Regarding dental health, the most important observations emerging from the recent epidemiological studies and reviews is "that more and more populations are characterised by a decreasing caries prevalence in the young generations, mostly independent from intake of sugars and other carbohydrates". All these findings call for a less biased and more rational approach to the relationship between sugar, carbohydrates and dental caries and clearly confirm that prevention programmes to control and eliminate dental caries should focus on fluoridation and adequate oral hygiene, rather than on sucrose intake alone.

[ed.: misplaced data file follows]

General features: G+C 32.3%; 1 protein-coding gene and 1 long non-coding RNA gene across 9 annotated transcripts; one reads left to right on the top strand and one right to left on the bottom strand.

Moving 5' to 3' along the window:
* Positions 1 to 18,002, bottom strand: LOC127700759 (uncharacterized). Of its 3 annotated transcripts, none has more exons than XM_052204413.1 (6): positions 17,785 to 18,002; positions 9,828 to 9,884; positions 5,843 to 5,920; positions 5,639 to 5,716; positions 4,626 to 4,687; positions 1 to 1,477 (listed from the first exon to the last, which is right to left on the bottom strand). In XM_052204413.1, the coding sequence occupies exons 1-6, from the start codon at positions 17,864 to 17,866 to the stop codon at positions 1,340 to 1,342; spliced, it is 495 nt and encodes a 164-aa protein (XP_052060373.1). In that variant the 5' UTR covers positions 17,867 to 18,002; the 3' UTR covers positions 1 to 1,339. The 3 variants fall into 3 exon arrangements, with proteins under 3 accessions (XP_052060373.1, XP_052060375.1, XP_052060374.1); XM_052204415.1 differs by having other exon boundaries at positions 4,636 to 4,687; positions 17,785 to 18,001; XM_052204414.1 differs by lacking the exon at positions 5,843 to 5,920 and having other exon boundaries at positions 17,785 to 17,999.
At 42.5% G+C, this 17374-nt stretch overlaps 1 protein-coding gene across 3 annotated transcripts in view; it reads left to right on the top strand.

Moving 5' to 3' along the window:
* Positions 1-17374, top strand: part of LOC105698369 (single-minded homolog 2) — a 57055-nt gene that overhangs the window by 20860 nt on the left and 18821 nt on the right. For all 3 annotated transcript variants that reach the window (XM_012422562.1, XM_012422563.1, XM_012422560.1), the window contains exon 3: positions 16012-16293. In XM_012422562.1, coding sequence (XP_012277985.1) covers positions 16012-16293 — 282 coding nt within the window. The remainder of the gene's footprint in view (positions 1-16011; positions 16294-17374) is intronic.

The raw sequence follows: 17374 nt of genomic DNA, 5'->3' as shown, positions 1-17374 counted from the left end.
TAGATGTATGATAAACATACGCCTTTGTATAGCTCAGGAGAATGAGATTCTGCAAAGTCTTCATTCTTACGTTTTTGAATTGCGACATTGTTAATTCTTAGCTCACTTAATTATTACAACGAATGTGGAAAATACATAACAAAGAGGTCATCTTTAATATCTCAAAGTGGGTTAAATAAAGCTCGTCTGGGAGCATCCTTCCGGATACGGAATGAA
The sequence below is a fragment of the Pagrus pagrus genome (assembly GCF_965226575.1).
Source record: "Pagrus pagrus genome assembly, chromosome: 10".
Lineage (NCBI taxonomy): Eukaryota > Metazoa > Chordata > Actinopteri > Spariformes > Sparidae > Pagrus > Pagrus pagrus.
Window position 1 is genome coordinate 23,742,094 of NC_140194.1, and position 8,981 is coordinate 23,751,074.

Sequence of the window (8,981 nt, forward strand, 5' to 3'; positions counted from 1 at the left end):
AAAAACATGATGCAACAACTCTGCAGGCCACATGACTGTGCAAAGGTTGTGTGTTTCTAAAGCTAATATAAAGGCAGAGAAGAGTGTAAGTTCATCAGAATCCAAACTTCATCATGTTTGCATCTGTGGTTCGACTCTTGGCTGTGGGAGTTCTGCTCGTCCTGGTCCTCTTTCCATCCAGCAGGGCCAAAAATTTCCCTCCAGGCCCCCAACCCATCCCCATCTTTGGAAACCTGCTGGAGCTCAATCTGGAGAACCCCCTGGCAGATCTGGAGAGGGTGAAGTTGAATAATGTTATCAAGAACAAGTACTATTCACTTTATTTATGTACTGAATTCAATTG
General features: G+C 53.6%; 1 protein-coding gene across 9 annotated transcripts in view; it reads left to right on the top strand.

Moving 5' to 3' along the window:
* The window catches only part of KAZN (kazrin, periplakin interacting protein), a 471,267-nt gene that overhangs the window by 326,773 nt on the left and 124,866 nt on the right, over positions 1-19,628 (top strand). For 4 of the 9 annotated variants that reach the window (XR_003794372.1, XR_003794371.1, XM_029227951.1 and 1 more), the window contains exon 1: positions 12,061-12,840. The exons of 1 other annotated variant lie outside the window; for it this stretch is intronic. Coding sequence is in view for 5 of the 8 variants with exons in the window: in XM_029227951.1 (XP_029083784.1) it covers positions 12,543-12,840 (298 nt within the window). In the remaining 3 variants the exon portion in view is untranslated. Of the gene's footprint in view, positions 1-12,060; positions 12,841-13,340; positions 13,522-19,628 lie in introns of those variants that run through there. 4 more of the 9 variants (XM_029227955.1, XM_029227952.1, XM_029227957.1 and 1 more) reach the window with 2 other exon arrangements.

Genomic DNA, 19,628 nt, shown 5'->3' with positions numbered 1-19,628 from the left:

The firmly held opinions of many people about sugar and the harmful consequences of its consumption are often difficult to change, even in the face of compelling research results. For many, among both the public and some nutritionists, the myth regarding the dire consequences of sugar remains and will take some time before it changes. However, dispelling this widely-held "sugar is deadly" myth, and thereby allowing sugar to be recognised as a legitimate component of people’s diets, can be important objective of nutrition education. At the heart of the matter is the simple notion that sugar is an inexpensive source of energy that helps make a variety of foods taste better. This can be of particular significance, for example, in regard to child feeding where energy density and taste are of paramount concern. Sugar can play an important role in improving child-feeding practices, but often concerted nutrition education programmes will be needed to overcome outmoded or prejudiced views about its appropriateness.